Embarassed and disappointed
I am embarrassed. And disappointed. The last year and a half I’ve been watching much of what has been going on in this country from afar. I was mortified by the health care debate, and saddened by the woefully inadequate outcome. Health care is still attached to employment, and for some reason people are content judging those who do not have health care as deficient, as somehow unworthy of the benefit if they do not have a full-time job. I see people who have been fortunate enough to have the opportunity to have a job that provides health care actually believe that they alone deserve those benefits, and those without do not. Not having health care is a punishment for ‘not working hard enough.’ If you have health insurance, you are a good person in a worthy job. If you don’t, it is your fault. You are a bad person and thus not worthy of assistance from others.
I am not willing to accept that compassion for others no longer factors into how we interact with our fellow humans. I do not believe that most rich people got there solely by working hard and pulling themselves up by their bootstraps; they had help, whether they are willing to admit it or not. They had a connection through a parent or friend, or happened to be born into an environment that nurtured their growth. Even those salt of the earth folks who begrudge others access to health care because it is too much government assistance gladly take large farm subsidies, and are happy to have the police show up if they call 911. I do not subscribe to the idea that any one person can succeed all on his or her own, and I also do not believe that some deity rewards some people and punishes others based on some perceived work ethic. Many people work very hard and don’t succeed; others pick a good stock and end up rich. I do not believe life is fair, but I also do not accept the use of that platitude as a way to justify unfair and cruel actions. It may be true that life is not fair, but that does not mean we as a country should be actively engaged in acting in as unfair a way as possible.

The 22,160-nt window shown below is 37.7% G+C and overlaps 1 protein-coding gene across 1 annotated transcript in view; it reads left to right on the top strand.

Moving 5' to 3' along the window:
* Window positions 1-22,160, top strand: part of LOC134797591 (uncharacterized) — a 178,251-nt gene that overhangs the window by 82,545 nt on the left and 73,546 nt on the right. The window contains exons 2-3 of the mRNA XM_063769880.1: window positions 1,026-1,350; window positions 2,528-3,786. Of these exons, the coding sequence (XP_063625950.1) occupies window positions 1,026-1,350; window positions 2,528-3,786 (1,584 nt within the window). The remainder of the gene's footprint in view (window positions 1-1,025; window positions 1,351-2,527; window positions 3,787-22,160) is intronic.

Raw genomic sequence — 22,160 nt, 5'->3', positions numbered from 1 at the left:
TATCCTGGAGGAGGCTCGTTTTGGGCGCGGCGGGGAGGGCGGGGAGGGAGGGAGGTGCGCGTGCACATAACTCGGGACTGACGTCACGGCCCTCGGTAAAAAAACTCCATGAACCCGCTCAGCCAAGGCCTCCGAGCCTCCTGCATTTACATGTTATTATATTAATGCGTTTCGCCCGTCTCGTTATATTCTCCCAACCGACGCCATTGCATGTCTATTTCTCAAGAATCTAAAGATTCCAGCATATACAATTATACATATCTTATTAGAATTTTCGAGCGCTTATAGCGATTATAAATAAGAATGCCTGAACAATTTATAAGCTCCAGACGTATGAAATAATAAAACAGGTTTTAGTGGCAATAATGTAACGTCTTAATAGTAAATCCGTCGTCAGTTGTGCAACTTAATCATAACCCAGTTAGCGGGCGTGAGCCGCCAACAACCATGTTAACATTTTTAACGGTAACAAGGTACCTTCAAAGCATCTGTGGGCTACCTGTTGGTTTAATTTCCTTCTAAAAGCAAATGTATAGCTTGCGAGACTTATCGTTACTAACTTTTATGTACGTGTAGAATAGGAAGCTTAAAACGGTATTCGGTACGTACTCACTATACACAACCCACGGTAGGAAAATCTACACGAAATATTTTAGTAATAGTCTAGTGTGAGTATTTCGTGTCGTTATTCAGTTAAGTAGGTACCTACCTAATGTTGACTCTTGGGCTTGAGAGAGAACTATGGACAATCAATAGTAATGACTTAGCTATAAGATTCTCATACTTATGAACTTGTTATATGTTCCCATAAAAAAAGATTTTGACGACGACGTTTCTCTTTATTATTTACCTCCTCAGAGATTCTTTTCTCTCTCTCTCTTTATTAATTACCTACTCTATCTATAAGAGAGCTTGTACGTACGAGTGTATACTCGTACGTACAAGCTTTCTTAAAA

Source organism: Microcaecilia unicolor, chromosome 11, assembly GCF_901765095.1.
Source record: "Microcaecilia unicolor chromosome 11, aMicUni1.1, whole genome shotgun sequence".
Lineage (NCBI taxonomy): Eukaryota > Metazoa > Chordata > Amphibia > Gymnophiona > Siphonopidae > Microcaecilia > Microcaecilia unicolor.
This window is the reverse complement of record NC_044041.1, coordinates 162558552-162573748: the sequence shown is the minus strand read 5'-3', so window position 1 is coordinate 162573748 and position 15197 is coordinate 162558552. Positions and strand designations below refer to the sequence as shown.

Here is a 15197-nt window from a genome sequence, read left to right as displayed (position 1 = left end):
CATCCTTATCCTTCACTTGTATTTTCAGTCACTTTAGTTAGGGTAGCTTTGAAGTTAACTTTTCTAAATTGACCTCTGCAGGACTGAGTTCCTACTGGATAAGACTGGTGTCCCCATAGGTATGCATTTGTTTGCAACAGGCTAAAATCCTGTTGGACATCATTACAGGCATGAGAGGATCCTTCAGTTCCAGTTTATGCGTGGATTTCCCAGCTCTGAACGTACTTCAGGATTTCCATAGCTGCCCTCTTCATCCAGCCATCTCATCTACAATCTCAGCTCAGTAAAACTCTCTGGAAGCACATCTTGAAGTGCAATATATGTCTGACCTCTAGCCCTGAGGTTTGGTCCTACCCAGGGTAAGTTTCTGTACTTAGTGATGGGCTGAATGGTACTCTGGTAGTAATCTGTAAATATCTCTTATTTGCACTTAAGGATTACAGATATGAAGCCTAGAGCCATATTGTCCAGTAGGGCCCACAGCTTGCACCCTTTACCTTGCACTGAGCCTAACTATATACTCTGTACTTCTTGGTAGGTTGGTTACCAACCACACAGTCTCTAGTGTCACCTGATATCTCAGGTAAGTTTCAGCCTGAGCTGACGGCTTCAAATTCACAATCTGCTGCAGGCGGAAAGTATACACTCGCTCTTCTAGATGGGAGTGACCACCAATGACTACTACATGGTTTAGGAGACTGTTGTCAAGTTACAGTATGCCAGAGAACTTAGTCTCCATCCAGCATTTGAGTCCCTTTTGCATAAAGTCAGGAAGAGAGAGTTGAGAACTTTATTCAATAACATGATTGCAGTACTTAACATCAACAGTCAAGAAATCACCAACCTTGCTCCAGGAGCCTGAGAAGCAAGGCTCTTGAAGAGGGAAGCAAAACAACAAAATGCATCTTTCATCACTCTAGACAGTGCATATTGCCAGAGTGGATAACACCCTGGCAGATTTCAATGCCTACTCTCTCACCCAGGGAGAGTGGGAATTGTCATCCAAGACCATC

The issue of health care hit close to home to me, as previous posts describe, but that is not what motivates me to write today. What spurrs me on is the disgusting Islamiphobia that is bubbling up throughout the country, as evidenced by the opposition to the Islamic Center in Lower Manhattan and the proposed Koran burning on September 11.
I posted Mayor Bloomberg’s response to the debate on the Islamic Center, and it is the most eloquent statement I have heard. In spite of all the severe problems with the US constitution and the inequalities present at the founding of the nation (slavery, lack of vote for women), there were some things the framers got right. They did not found the country on Christian principles, and they chose to specifically allow in the Bill of Rights for both freedom of speech and freedom of and from religion. Those who claim to so love the constitution and the framers seem to be unable to grasp this reality.